Crook County
Racism and Injustice in America's Largest Criminal Court
Nicole Gonzalez Van Cleve

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5

Street Law and a “Lesser” Legal Consciousness

How would you break the news to a defendant that he is not getting a “true” defense? No one is investigating your case. No, your word will not be believed over the word of the police that roughed you up. And, the witness that can verify your story, we won’t call them either because it won’t matter to the prosecutor. It is like telling a man he is dying when he is already feeling the pain of death upon him. Defense attorneys often act as “ambassadors of racialized justice,” despite their expressed sympathies for defendants and their disdain for being complicit in a system that abuses their clients. After a triage process governed by the racialized rubrics of the Cook County Courts, defense attorneys find themselves applying parallel racialized frameworks to this undeserving set of clients. Rather than translating the law to their clients, defending becomes an exercise of translating the racialized rules of the court, and warning, like a threat, how the judge and prosecutors will punish them through courtroom processes. Here the attorney tells defendants about retribution for exercising rights in a way that leads them to passively submit to the rules of the courts.

In Chapter 2, we saw how due process was reduced to a ceremonial charade for the undeserving. We also examined the logics and narratives that allowed such curtailing of due process to seem justifiable. Procedural justice was reduced to a performance without substance.5 When I asked a prosecutor about whether defendants understood their rights when pleading guilty, he described a caricature of the defendant [using Ebonics]):

They probably don’t understand . . . they only listen to what matters: “what you can get . . . and what I be gettin’.” Somewhere along the line they were trying to protect their rights but yea, most of it’s a waste.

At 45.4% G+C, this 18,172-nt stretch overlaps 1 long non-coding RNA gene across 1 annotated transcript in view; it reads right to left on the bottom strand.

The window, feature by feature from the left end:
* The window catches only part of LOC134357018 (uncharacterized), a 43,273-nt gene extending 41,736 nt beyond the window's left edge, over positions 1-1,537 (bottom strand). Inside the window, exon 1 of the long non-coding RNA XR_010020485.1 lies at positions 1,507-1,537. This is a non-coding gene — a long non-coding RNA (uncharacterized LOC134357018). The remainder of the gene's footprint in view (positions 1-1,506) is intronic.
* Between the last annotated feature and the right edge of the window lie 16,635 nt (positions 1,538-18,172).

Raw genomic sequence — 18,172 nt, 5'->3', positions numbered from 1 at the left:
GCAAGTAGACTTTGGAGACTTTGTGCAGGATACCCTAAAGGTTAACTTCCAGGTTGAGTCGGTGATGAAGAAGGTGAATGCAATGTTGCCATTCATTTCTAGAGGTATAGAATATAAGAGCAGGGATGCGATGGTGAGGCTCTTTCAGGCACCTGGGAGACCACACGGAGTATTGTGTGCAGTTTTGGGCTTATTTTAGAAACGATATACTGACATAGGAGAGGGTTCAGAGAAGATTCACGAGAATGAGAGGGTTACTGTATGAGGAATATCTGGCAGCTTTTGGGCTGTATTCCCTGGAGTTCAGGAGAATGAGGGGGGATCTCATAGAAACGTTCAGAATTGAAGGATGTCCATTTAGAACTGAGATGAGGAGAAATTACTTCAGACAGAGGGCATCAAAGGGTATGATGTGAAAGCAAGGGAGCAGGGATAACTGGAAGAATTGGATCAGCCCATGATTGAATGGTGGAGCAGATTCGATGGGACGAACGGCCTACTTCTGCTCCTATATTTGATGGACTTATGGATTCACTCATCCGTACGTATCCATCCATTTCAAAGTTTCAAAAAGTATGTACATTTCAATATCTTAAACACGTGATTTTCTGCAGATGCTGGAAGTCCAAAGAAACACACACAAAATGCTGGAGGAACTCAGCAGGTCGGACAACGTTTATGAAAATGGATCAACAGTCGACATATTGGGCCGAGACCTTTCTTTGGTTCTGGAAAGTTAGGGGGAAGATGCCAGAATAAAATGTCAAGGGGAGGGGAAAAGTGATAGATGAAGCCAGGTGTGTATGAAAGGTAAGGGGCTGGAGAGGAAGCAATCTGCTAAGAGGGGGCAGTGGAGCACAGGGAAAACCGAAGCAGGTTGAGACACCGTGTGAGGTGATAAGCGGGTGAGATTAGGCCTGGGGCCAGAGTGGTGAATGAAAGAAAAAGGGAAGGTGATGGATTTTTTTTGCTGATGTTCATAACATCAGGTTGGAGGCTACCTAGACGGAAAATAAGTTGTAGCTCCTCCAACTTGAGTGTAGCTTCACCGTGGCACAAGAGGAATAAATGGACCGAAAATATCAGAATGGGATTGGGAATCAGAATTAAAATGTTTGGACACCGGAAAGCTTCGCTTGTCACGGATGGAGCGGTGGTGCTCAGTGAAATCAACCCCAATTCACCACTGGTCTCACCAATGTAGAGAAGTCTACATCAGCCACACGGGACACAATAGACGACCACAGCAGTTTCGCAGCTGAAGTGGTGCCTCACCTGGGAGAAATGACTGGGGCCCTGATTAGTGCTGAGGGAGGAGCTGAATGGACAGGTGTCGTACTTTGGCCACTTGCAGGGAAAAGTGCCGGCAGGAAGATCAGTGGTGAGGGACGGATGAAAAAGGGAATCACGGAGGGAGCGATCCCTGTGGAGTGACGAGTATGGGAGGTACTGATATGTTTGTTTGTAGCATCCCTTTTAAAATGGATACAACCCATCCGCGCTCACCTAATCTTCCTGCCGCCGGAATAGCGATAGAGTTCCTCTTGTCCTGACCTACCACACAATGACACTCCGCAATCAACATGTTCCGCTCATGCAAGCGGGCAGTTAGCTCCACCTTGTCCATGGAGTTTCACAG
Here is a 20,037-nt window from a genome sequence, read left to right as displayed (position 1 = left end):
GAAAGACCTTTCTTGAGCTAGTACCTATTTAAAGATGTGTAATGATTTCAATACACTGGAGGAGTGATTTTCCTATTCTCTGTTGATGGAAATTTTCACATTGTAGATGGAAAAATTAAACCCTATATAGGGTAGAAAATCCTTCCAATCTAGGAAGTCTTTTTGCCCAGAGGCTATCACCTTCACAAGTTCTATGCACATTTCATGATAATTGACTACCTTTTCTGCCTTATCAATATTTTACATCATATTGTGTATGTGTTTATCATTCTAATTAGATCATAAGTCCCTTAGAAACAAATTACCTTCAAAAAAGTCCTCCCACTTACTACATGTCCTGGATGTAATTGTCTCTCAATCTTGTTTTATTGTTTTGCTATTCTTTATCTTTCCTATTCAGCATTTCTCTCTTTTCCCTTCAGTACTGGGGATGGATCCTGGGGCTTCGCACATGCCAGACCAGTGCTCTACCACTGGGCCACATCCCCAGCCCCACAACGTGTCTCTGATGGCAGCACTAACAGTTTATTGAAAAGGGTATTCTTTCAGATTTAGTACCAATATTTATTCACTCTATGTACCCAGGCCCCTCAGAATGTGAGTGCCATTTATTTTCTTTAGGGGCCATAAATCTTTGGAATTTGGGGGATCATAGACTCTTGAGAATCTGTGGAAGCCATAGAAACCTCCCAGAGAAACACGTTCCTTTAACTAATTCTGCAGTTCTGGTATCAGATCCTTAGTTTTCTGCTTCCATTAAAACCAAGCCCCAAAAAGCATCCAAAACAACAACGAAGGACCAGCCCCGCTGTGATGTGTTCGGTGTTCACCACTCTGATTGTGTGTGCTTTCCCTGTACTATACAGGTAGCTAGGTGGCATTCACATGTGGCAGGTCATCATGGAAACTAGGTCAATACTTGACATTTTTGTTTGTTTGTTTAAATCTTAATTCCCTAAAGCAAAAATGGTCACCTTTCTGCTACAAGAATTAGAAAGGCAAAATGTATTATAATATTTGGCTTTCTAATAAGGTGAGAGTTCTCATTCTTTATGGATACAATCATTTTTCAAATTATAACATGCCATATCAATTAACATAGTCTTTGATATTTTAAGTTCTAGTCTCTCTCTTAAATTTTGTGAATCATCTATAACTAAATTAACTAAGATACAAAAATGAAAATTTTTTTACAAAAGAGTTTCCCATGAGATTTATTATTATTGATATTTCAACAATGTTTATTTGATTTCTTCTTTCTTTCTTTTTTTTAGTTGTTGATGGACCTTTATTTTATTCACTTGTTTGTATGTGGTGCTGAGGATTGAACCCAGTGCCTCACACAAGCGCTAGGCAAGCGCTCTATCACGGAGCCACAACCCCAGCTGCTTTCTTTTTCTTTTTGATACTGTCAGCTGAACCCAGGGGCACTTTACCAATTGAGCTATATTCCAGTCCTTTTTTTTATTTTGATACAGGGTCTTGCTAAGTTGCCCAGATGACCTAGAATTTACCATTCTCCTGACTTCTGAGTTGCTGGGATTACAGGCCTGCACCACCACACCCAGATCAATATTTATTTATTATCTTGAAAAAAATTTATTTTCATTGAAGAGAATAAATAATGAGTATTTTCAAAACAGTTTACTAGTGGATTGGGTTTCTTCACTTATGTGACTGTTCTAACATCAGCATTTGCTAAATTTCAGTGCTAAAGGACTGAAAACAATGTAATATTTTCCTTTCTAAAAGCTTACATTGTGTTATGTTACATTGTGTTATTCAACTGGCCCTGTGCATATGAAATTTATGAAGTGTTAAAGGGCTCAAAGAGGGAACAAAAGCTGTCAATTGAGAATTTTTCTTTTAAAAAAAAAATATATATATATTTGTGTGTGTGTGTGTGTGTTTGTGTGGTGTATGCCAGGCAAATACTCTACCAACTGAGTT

While prosecutors use this characterization to justify subversions of due process in general, defense attorneys appropriate a similar narrative to describe their clients’ inferior legal consciousness in the criminal justice system in order to curtail and then rationalize their diminished representation.6

“Legal consciousness” refers to the perceptions of law that are gained through daily experience, images, and encounters with legal systems. Because defense attorneys admit that the majority of their clients are regarded as “undeserving” or compatible with the mope construct, they underestimate and undermine their clients’ understanding of the legal process by characterizing it as “street law”—a term that references a type of ghetto bastardization of “real” legal knowledge. These racialized conceptions shape the type of defense that defendants receive.

Consider a seasoned public defender named Kevin. I shadowed him into the lockup conference room adjacent to the court. A defendant explained to Kevin that he was in a car with three of his friends when the police pulled them over. His friends were charged with misdemeanor theft or what the defendant called “possession of stolen property,” while he was charged with a felony. The defendant was describing an accurate nuance about discretion and charging. While his friends were charged with misdemeanors, he was hit with a felony for what seemed to be the same act.

From my experience in the courts, I thought this defendant brought up an insightful observation and apparent paradox about the criminal justice system and wanted insight from his attorney. I had asked a similar question of my supervising public defender. How could four defendants in the same car be charged differently? She responded by explaining one of the rules of shading: pin the crime on the easiest target . . . the one with the worst criminal record.

In this context, I found the defendant questioning the system to be astute, and certainly asking an appropriate question of his legal counsel. However, Kevin, his public defender, had a different impression of his client’s knowledge of the law—especially given the defendant’s use of the term “possession of stolen property.”

Kevin: Actually, I don’t think that is a real charge. I would have to look it up to be certain, but I hear defendants using the term all the time.
NVC: Where do you think they got that idea? Of possession of stolen property?
Kevin: I bet from TV.
NVC: Overall, it seems like a lot of defendants know the law . . . they know to ask for a 402 conference. What is your impression of your clients’ understanding of the law?
Kevin: Sometimes [they understand]. But it is “street” law. They understand it on a street-level . . . they understand what a case is worth and what you can get for it.